Liquidity and Short-Run Predictability: Evidence from International Stock Markets  

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Abstract

This study investigates the determinants of short-run predictability in international stock markets, where predictability is defined as the accuracy of the best-combined daily forecasts. Contrary to popular belief, illiquid markets, characterized by high transaction costs and large price impact, are not necessarily highly predictable. Instead, markets with larger trading volume are more predictable, especially after the global financial crisis and in emerging markets. Those with larger market capitalization, steeper upward trends, and positively skewed returns are less predictable. Company financial strength has limited influence. During the COVID-19 pandemic the markets have become more predictable, with stronger price trends. Emerging markets are less predictable when relatively over- or undervalued.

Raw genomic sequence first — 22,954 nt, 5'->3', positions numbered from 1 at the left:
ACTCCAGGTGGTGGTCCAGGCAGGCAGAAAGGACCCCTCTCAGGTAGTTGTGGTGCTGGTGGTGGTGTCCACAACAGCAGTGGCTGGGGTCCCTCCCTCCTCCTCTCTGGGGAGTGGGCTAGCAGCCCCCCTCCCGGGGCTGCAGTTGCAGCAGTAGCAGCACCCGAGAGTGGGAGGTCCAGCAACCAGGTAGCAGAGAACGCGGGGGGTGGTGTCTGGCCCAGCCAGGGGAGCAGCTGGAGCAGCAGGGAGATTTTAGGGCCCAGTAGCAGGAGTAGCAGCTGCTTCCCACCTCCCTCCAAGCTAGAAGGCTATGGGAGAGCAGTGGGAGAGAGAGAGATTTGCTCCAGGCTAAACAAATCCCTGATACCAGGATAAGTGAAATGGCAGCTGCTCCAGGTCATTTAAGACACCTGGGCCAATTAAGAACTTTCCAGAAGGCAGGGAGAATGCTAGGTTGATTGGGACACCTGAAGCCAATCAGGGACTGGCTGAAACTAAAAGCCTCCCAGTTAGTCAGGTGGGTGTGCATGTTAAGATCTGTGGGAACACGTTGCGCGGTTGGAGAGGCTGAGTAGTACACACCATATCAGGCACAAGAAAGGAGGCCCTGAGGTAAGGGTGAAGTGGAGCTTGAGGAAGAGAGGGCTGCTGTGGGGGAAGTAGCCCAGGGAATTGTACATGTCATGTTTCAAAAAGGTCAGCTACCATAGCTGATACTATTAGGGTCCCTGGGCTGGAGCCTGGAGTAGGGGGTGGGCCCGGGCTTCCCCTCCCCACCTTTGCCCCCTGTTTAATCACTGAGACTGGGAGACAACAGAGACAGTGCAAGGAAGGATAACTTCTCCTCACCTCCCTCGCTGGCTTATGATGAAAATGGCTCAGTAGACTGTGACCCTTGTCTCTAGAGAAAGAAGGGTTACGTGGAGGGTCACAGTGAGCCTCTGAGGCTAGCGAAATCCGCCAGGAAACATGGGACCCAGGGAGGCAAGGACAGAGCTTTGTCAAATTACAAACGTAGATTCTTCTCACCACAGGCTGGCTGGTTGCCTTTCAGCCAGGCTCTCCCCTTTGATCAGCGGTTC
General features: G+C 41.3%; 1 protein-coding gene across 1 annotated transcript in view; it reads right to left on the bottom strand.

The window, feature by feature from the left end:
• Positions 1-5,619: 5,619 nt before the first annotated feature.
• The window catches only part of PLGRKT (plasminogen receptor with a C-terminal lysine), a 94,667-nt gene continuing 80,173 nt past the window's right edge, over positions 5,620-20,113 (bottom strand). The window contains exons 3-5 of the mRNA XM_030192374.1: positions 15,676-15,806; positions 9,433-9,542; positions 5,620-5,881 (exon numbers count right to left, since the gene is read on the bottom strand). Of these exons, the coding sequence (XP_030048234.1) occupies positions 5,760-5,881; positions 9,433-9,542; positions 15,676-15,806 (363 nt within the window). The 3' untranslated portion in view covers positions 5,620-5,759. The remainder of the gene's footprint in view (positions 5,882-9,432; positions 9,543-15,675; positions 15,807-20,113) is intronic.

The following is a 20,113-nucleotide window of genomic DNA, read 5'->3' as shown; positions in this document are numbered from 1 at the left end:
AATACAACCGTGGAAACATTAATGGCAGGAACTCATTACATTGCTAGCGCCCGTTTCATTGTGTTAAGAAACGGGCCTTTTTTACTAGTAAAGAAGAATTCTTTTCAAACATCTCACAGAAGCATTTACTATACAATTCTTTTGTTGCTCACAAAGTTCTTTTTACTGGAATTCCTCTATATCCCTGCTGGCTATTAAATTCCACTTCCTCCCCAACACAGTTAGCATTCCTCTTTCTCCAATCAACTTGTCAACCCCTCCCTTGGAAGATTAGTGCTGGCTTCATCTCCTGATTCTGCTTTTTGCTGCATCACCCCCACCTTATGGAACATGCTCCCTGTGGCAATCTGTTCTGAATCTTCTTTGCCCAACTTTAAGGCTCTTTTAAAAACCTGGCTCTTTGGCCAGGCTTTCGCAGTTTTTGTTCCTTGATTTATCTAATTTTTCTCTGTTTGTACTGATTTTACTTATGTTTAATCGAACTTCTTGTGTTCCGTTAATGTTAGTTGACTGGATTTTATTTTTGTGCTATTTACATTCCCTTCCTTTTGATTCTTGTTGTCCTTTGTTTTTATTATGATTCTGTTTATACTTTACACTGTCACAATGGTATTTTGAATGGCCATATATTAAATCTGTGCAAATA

Original languageEnglish
Article number100673
Number of pages17
JournalGlobal Finance Journal
Volume50
Early online date25 Sept 2021
DOIs
Publication statusPublished - Nov 2021

Keywords

  • COVID-19
  • Forecasting accuracy
  • Market efficiency
  • Price impact
  • Transaction costs

ASJC Scopus subject areas

  • Finance
  • Economics and Econometrics

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